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Drug therapies for Alzheimer's disease, have the ability to reduce functional and cognitive decline but don't necessarily work for all patients.
"I advocate treating early and as aggressively as possible," said Richard Ronald Finley, a clinical pharmacist at the University of California San Francisco, Memory and Aging Center & Alzheimer's Research Center. In drug therapy, research has shown that about one-third of the patients improve, one-third remain unchanged, and one-third become slightly worse "but better than expected with no treatment.... However, if you are looking for improvement in memory, you will be disappointed," Finley told the pharmacists.
The key drugs being given to patients are donepezil (Aricept, Eisai), rivastigmine (Exelon, Novartis), and galantamine (Razadyne, Janssen). Finley said he prefers donepezil, given in doses of 5 and 10 mg, because it may improve cognition and global function in patients with mild, moderate, or severe AD. Efficacy can be maintained for up to 50 weeks.
Rivastigmine, given in doses of 6 to 12 mg, may improve cognition and global function. While generally safe, it can cause cholinergic side effects at higher doses, Finley said. Galantamine can bring about a modest improvement in cognition, behavior, and function, and it is generally safe.
Finley noted that these three key drugs also have interactions with high anticholinergic drugs, belladonna alkaloids, tricyclic antidepressants, first-generation antihistamines, many skeletal muscle relaxants, drugs for urinary incontinence, many antipsychotic drugs, and some antiarrhythmic drugs.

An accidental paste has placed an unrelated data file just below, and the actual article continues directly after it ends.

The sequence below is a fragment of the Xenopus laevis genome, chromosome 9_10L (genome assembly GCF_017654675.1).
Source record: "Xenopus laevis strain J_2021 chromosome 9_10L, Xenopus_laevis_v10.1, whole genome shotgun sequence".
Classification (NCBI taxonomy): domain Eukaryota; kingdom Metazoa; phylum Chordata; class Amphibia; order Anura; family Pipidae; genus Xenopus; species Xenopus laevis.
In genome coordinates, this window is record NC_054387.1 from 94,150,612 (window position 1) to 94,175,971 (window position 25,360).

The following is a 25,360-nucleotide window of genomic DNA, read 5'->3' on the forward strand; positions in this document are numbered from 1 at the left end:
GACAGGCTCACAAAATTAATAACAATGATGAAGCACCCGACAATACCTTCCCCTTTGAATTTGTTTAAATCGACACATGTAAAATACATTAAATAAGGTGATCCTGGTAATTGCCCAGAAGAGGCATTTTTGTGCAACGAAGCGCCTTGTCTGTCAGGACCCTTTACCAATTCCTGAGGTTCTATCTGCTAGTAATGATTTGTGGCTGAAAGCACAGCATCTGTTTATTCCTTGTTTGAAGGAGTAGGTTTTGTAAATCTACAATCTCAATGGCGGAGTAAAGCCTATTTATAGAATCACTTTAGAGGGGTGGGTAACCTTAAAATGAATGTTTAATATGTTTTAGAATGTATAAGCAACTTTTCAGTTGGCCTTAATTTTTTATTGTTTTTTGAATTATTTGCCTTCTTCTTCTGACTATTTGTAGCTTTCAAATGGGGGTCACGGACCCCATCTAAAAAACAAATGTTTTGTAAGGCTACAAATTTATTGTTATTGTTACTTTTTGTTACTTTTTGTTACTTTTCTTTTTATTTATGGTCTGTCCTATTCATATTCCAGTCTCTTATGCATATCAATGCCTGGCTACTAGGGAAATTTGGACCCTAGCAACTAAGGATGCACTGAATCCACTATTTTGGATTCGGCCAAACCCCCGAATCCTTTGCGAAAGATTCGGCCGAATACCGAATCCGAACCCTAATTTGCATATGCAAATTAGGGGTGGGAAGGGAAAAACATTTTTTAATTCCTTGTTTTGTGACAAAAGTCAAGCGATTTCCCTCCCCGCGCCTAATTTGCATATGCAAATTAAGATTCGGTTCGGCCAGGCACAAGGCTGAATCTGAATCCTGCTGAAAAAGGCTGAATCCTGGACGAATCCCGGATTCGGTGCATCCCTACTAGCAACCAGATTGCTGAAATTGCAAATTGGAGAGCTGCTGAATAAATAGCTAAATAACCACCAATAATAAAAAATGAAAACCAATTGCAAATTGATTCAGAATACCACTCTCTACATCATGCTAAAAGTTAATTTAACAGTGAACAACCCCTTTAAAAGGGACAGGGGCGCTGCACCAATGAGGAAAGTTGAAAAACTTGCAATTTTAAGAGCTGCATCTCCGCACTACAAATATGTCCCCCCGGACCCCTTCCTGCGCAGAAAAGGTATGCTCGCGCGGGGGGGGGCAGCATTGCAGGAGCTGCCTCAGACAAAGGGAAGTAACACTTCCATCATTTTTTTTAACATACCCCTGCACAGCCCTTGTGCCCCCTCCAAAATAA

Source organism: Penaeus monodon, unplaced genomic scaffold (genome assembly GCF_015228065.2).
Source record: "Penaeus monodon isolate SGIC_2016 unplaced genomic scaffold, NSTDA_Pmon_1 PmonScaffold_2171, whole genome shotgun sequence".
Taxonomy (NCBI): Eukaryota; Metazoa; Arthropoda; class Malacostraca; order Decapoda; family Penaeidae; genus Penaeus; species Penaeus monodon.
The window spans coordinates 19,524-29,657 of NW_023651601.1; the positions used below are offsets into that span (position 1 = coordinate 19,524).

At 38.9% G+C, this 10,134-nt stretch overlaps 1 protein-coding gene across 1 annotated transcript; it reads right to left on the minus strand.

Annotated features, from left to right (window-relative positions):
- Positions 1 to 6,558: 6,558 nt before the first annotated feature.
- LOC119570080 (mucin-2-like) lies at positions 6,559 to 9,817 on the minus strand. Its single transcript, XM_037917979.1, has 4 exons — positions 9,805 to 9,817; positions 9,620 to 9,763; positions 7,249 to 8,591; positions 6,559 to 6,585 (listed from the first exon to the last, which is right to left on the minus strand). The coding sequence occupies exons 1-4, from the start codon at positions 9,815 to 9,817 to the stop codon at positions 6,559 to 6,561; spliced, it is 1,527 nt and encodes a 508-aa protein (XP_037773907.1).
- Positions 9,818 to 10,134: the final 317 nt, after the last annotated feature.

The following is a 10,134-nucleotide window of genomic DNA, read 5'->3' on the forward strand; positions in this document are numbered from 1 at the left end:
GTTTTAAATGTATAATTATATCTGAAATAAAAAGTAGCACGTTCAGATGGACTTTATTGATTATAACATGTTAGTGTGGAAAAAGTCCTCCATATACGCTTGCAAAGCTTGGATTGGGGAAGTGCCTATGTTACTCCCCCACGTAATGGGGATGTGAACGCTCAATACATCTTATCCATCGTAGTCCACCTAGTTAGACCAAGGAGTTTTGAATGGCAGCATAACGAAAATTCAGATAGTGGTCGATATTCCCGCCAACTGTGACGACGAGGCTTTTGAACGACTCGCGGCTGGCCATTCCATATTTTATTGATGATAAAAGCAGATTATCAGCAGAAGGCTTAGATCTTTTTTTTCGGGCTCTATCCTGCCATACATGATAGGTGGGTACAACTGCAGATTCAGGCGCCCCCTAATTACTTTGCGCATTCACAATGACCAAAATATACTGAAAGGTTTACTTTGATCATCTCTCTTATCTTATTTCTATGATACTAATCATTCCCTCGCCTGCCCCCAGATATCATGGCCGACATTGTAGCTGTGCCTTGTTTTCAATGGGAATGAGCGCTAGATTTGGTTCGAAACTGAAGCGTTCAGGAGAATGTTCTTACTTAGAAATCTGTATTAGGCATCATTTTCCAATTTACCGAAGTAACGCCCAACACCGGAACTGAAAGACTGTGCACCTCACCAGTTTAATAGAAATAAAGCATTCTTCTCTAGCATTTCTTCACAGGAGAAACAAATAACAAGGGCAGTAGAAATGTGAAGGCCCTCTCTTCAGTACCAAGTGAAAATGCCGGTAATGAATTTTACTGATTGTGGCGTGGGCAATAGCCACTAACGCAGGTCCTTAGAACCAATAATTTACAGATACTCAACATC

Memantine (Namenda, Forest Laboratories), which is the newest drug, has brought about improvement for patients, Finley said. "Patients with moderately severe and severe AD benefited the most." The most common side effects reported in the clinical studies were dizziness, confusion, headache, and constipation.
When treating psychiatric behavioral issues related to dementia, Finley said it is important to pick the least hazardous drug and decide whether the patient's behavior is amenable to drug therapy. Some studies showed an increased incidence of heart problems in dementia patients treated with olanzapine (Zyprexa, Lilly) and risperidone (Risperdal, Janssen), which are antipsychotic medications.
Citing the results of a study reported in a newspaper, headlined "Antipsychotic drugs could increase the risk of death in the elderly," Finley pointed to a study of 22,890 patients treated with antipsychotic drugs between 1994 and 2003 in Pennsylvania. "Conventional antipsychotic medications were associated with a significantly higher adjusted risk of death than were atypical antipsychotic medications at all intervals studied," the article concluded.
On another issue, Mary Jo Carden, president of Carden & Associates, a health policy firm, addressed the legal and medical implications of drugs with black box warnings. Pharmacists are obligated to resolve implications of black box warnings before administering a drug-especially to the elderly, Carden said. In identifying irregularities, the pharmacist should consider whether the benefits outweigh the risks, the potential interactions with other drugs, and how the patient responds.
At the same time, pharmacists should not assume they cannot use a medication because of a black box warning. It is important to document the need for the medication relative to the black box warning, she emphasized.
Carden concluded that pharmacists are also required to document irregularities and report them to the attending physician or director of nursing.
THE AUTHOR is a writer based in Florida.